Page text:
Process Post #11: Developing Community Guidelines for My Website

Over the last few days, I have taken some time to consider and develop community guidelines for my website in order to try to further facilitate an open and respectful online space for myself and my audience/readers. At the end of this post, you will be able to find more information on what my community guidelines are and where they will live on this website.

Monitoring the Comments Section

In her article on “The Psychology of Online Comments” by Maria Konnnikova, she cited that “anonymity has been shown to encourage participation; by promoting a greater sense of community identity, users don’t have to worry about standing out individually,” (Konnikova, 2013). However, user anonymity can often create a disconnect between the commenter’s identity and what they are saying. By doing so, this may also change their social behaviour either for better or worse. This effect is known as “online disinhibition effect,” a concept originally coined by psychologist John Suler. In this course, we read an article by John Suler (2004) where he outlined six types of online behaviours that people engage in. It was most often seen that online users prefer partaking in the online behaviour known as dissociative anonymity (Suler, 2004; Konnikova, 2013). Both Suler and Konnikova draw from how the “protection” and or “freedom” of not being seen or known online for which enables them the opportunity to behave in specific ways that they would not normally engage in if they were face-to-face. There are two types of disinhibition effect: 

  1. benign (positive or neutral – e.g., feeling safe or open enough to reveal secret emotions, fears, wishes, wants, and or other personal information about themselves)
  2. toxic (negative – e.g., rude language, harsh criticism, anger, hatred, or threats)   

When it comes to commenting online, there appears to be an increase in negativing and or toxic commenting on social media and website post sections. However, turning off or removing comments also affects the reading experience itself because it takes away the motivation for readers to engage with a topic more deeply, and thereby, share it with wider groups of readers (Konnikovca, 2013). This is because of a phenomenon known as “shared reality,” in which our experiences of a particular event/topic are affected by whether or not we choose to share it socially (Konnikova, 2013).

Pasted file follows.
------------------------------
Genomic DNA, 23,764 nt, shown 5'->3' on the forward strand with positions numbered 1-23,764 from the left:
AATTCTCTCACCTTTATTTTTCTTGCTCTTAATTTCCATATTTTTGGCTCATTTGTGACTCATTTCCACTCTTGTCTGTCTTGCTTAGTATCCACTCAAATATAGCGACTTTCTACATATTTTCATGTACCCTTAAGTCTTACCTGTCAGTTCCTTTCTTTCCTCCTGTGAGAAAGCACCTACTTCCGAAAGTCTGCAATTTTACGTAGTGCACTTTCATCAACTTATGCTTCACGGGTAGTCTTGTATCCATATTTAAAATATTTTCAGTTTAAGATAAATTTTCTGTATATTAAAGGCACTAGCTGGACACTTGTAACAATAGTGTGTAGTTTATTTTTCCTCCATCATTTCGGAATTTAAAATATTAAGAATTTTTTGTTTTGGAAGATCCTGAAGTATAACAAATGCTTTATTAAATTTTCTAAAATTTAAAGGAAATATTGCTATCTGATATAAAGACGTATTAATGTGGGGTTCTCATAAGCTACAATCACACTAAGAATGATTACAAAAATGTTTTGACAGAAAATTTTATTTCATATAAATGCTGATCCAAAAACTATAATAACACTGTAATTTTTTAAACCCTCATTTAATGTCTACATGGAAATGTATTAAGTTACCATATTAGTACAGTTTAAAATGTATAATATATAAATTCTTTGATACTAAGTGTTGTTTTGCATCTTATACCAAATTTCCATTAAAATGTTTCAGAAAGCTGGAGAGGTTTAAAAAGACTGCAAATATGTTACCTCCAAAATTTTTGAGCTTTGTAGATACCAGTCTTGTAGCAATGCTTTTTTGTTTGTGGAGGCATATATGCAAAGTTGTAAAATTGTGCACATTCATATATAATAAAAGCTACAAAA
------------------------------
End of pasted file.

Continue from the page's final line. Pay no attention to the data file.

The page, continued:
One of the ways that content creators (or anyone) can try to overcome this is by creating boundaries, or by establishing community guidelines. Community guidelines are a set of rules and regulation policies created to ensure a certain standard of behaviour is implemented online for the purpose of creating safe online environments for users to interact within. People do have the right to free speech, but it is important to be civil even when others disagree so long as there is no harm to others in any form is involved, such as threats, hate speech, inciting violence, misinformation, and disinformation. I have chosen to keep comment sections on my posts so that readers can interact either with each other and respond to the posts, if they so wish. Community is about finding your own place within a collective world or group of people where mutual interests can be shared. There are already enough terrible things in this world without having people trying to virtually tear each other down in the comments section or on any online space. We have very little control over many aspects of our lives and the events that place within in, but what you can control is how you behave and react. 

Here are my website’s community guidelines: 

  • Be respectful of others and their opinions
  • Respectfully disagree when opinions do not align 
  • Comments are welcomed and encouraged
  • Inappropriate behaviour will be removed and blocked
  • No self promotion of any kind

As of this moment, these guidelines can be found on my website under the “About” section titled “Community Guidelines.” 


Internet Matters. (2022). Understanding community guidelines. Retrieved from

Konnikova, M. (2013). The psychology of online comments. The New Yorker. Retrieved from

Suler, J. (2004). The online disinhibition effect. Cyberpsychology & Behaviour. Retrieved from 

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